Cannes: Fantasy Epic 'The Mirror' Optioned By Ruyi Films and Syon Media
Cang Yue's series is a runaway success in China but production will be international.
Ruyi Films and Syon Media have optioned Cang Yue's best-selling contemporary fantasy series The Mirror, and Ke Liming (So Young, Tiny Times) and Andrew Mason (The Water Diviner) will produce.
John Collee (The Alchemyst, Master and Commander) will adapt the script of the first feature, The Mirror: Twin Cities, and Danny Bergeron (Jupiter Ascending, X-Men: Days of the Future Past) will be the VFX director.
The Mirror is a huge success in China, both online and as a book, selling over seven million copies. There are six books so far and it takes place in Eden, a world of powerful sorcery, romance, quests and the supernatural.
"We started working on this two years ago. China is all about Intellectual Property. It's a new world with Asians, and Russians and Westerners, with conflicts and fighting, and love stories. It was all there; they bring a new concept to Hollywood, it's young and fresh," said Ke, CEO of Ruyi Media Group, at an event to launch the movie in Cannes.
Ke felt an international team was the best way to address the text, and he wants to have development finished by the end of the year and be ready to announce a director by AFM.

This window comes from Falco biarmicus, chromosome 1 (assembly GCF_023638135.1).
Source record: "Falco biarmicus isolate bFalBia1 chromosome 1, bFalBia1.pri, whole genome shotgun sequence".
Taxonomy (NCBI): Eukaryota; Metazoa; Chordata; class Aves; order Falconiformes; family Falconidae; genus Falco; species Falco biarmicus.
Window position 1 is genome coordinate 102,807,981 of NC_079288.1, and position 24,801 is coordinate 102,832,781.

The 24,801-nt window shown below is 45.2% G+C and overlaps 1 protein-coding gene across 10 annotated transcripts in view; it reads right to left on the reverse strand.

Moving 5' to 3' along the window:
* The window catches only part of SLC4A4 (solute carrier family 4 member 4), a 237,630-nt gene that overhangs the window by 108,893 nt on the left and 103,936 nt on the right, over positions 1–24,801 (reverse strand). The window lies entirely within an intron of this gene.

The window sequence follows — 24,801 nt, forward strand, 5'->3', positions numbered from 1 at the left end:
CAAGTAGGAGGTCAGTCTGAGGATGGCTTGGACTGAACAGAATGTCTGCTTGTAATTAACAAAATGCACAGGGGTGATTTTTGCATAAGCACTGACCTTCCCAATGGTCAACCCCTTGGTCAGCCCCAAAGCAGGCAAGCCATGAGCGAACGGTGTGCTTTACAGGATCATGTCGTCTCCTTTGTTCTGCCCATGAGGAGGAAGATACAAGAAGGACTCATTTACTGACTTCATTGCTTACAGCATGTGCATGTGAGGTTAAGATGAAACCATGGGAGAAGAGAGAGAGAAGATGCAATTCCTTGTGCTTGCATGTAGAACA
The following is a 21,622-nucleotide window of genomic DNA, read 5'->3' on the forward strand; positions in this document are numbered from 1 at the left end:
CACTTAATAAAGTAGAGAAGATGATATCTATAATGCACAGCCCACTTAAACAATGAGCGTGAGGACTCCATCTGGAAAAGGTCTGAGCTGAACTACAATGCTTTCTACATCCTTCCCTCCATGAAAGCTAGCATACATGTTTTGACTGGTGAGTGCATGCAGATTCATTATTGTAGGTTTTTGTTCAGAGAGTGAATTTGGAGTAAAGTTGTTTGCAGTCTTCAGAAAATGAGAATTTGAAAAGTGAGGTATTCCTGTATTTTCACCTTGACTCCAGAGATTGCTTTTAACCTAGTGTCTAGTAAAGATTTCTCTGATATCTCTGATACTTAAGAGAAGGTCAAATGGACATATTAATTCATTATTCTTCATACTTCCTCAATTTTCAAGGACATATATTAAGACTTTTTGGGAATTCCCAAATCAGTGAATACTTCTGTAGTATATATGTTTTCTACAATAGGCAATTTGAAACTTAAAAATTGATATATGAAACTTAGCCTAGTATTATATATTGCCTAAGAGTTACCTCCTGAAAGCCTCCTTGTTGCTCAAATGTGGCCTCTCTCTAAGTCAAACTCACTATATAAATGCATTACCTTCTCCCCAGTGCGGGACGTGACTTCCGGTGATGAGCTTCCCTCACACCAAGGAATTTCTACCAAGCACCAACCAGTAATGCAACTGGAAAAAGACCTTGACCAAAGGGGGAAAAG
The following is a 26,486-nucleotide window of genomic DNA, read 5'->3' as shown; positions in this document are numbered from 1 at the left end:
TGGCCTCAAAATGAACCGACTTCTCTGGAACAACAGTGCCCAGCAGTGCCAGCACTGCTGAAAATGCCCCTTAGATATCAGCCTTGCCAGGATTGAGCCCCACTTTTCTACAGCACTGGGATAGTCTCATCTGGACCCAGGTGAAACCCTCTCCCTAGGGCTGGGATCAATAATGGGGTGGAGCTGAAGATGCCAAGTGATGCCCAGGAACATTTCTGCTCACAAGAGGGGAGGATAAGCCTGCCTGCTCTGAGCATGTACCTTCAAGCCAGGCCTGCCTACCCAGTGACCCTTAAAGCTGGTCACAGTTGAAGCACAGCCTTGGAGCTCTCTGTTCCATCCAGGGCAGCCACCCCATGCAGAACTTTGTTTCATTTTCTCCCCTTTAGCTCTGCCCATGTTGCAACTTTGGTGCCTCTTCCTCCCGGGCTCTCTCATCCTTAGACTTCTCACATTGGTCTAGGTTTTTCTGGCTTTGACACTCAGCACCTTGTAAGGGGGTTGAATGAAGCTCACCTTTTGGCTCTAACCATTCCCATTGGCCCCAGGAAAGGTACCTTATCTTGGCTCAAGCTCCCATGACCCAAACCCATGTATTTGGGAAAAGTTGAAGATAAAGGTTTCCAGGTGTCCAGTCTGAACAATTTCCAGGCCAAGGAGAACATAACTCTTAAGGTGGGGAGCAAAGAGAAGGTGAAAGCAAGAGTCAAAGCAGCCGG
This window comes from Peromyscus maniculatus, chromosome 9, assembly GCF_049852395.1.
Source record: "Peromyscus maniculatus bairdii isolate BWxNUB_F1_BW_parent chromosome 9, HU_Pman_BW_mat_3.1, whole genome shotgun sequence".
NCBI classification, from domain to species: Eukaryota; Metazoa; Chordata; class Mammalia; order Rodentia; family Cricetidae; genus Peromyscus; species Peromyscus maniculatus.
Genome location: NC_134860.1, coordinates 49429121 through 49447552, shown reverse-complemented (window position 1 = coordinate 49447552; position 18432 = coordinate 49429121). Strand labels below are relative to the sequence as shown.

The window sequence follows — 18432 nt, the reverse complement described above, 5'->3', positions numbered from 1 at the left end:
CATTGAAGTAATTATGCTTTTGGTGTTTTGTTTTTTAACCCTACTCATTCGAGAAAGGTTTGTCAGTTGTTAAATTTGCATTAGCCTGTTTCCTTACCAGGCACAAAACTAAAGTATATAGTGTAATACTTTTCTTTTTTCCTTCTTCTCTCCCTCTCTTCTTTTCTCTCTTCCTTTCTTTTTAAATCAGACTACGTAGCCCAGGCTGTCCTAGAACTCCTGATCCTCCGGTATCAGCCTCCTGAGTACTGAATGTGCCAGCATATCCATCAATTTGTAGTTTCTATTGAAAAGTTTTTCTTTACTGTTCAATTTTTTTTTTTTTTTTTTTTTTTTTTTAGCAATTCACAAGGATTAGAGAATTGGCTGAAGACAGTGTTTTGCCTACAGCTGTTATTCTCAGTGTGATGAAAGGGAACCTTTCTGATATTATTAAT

The cast will be mostly Western and the budget will probably be about $50 million initially, Ke said.
This franchise will be developed for the international market as multiple English feature films, and the books will be published in English, starting next week's New York Book Expo America.
"The books of The Mirror series take us into a vast intriguing and exciting world, and we’re looking forward to the opportunity to help bring that unique world to life on the screen. And it's a fantasy world that comes from a female perspective," said Mason. "It's quite broad in its references and fantasy is a whole lot of fun. As a producer you just like to bring a new world about."
Collee, who collaborated with Mason on The Water Diviner and just completed The Alchemyst for Paramount, believes the series has the potential to become a massive international franchise.
"Fantasy allows you to get quite deeply into the culture of a place in a weird way. For me this is a window on the Chinese equivalent of The Lord of the Rings. She writes so fluently and it's so detailed," he said.
Bergeron said that they were planning to do the post in Montreal, because of the talent and the incentives, and the fact you can make everything in one town, including concept artists for any gaming spinoffs.
"The Chinese love American movies. Their competition is America, so they ask why don't they do American movies? Let's make that movie, the fantasy movie. The Lord of the Rings is not really New Zealand and this is not really China, it's Fantasyland. The Chinese said the more international the better, as I will make more money in my home market," said Bergeron.
The production would also make use of the D'Hive facility currently being built in Songjiang district in Shanghai.